There are a number of laws that offer protection for employees who “blow the whistle” on issues they witness or experience in the workplace. The most often used statute in Florida for whistleblower situations is the Florida Whistleblower Act (“FWA”). The FWA is a nuanced law. The interpretation of the law has been evolving for several years. Therefore, both employers and employees should consult with labor counsel to navigate through the FWA.
A. Language of The Florida Whistleblower Act
448.102 Prohibitions.—An employer may not take any retaliatory personnel action against an employee because the employee has:
(1) Disclosed, or threatened to disclose, to any appropriate governmental agency, under oath, in writing, an activity, policy, or practice of the employer that is in violation of a law, rule, or regulation. However, this subsection does not apply unless the employee has, in writing, brought the activity, policy, or practice to the attention of a supervisor or the employer and has afforded the employer a reasonable opportunity to correct the activity, policy, or practice.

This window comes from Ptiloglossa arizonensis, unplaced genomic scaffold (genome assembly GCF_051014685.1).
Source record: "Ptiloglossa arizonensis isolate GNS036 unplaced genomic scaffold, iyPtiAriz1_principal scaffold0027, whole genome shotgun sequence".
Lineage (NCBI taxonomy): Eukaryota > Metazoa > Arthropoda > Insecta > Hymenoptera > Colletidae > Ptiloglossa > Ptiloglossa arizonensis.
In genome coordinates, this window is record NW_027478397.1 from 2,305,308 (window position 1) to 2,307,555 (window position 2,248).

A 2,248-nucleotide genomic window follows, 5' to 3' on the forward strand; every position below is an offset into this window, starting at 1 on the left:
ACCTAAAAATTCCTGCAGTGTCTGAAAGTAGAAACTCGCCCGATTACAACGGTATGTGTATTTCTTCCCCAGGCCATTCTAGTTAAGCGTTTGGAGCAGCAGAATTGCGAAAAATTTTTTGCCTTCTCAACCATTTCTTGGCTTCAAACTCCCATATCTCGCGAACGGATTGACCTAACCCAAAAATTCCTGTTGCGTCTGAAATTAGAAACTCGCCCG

(2) Provided information to, or testified before, any appropriate governmental agency, person, or entity conducting an investigation, hearing, or inquiry into an alleged violation of a law, rule, or regulation by the employer.
(3) Objected to, or refused to participate in, any activity, policy, or practice of the employer which is in violation of a law, rule, or regulation.